Hardy terrace is a highlight 

Because the wind can have a major effect on gardens, smart gardeners plant foliage that will thrive in big breezes.

A Golden Gate Heights garden faces all the challenges wind can bring: soil disturbance and dry plants.

Plants that do well in the area have tough leaves that don’t allow much evapotranspiration — the release of water through the “pores” of leaves — according to James Wilson of Ceanothus Gardens, who was brought in by owner Barbara Kobayashi to redesign the space.
Before, the yard consisted of a scrubby, patchy old lawn, a dilapidated planter and a water feature that had “outserved its purpose.”

Wilson’s plan was to take a high-maintenance garden and make an “aesthetically pleasing place visually.”

The scheme provided Kobayashi with a low-maintenance solution. Wilson planted drought-tolerant, Mediterranean and California grasses and shrubs as well as hardy, wind-resistant specimens.

Kobayashi, who volunteers at a nearby community garden, also wanted to incorporate native plants.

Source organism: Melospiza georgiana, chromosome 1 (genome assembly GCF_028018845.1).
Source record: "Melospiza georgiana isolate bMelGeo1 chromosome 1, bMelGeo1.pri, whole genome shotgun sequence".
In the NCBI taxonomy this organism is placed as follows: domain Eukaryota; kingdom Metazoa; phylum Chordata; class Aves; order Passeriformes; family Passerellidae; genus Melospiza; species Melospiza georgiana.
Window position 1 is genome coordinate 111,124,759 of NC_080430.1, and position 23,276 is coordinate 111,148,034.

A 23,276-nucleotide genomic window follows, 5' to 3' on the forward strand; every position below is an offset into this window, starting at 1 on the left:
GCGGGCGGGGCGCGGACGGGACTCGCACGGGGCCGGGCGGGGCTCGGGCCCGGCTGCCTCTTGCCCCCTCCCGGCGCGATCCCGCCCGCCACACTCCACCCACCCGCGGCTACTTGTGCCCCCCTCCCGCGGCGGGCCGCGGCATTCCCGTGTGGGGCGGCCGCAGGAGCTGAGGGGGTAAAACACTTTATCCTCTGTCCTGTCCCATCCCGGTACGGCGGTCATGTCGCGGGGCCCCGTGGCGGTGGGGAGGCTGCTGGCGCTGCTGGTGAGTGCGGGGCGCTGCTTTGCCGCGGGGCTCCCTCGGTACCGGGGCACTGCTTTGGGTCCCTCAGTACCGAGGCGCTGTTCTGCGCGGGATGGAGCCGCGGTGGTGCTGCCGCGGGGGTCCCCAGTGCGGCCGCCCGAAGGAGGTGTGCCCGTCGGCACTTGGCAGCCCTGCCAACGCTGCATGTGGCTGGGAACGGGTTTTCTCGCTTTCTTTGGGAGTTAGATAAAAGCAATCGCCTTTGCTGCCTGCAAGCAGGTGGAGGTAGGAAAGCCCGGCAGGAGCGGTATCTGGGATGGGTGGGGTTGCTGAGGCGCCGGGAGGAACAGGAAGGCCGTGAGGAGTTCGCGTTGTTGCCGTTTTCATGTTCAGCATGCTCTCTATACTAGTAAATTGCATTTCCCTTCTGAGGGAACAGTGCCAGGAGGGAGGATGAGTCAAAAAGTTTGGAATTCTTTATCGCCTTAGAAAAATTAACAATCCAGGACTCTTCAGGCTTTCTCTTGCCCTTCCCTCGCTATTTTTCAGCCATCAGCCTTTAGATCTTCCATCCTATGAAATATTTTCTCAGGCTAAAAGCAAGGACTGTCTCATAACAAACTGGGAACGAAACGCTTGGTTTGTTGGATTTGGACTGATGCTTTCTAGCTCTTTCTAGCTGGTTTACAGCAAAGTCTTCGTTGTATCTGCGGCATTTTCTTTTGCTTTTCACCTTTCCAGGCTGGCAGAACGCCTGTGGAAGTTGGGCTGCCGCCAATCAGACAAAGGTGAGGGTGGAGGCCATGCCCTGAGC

Taking advantage of the fact that the yard is not rectangular, Wilson created a winding flagstone path leading to a circular patio with a “nice feel” that draws the eye.

In the path’s center he built a mound and planted a “no-mow” lawn of fine fescue that needs trimming just every six months.

Outside the path are other species of low-maintenance fescues along with low-care Pacific Coast iris, another native plant.

Salvia, a native sage with purple flowers, blooms nearby. A juncus, or California rush, circles a black ceramic water feature and planter. It’s close to another Cape Rush from South Africa, which looks like reed grass and complements the water feature. Stipa, giant feather grass, blooms alongside it.

Farther along the path, aromatic gray-green thyme stands by dark purple phormium. New Zealand flax contrasts with the concrete retaining wall, which Wilson stained with a deep olive green acrylic to bring out lights and shadows on the surface and form a backdrop for the plants. At night, when the garden is lit, the effect is dramatic.

Euphorbia, or gopher plants, are at the far end of the path. They feature dark green foliage and light green blooms. Dark green azara grows in a corner.

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Staff Report

Staff Report

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A daily newspaper covering San Francisco, San Mateo County and serving Alameda, Marin and Santa Clara counties.
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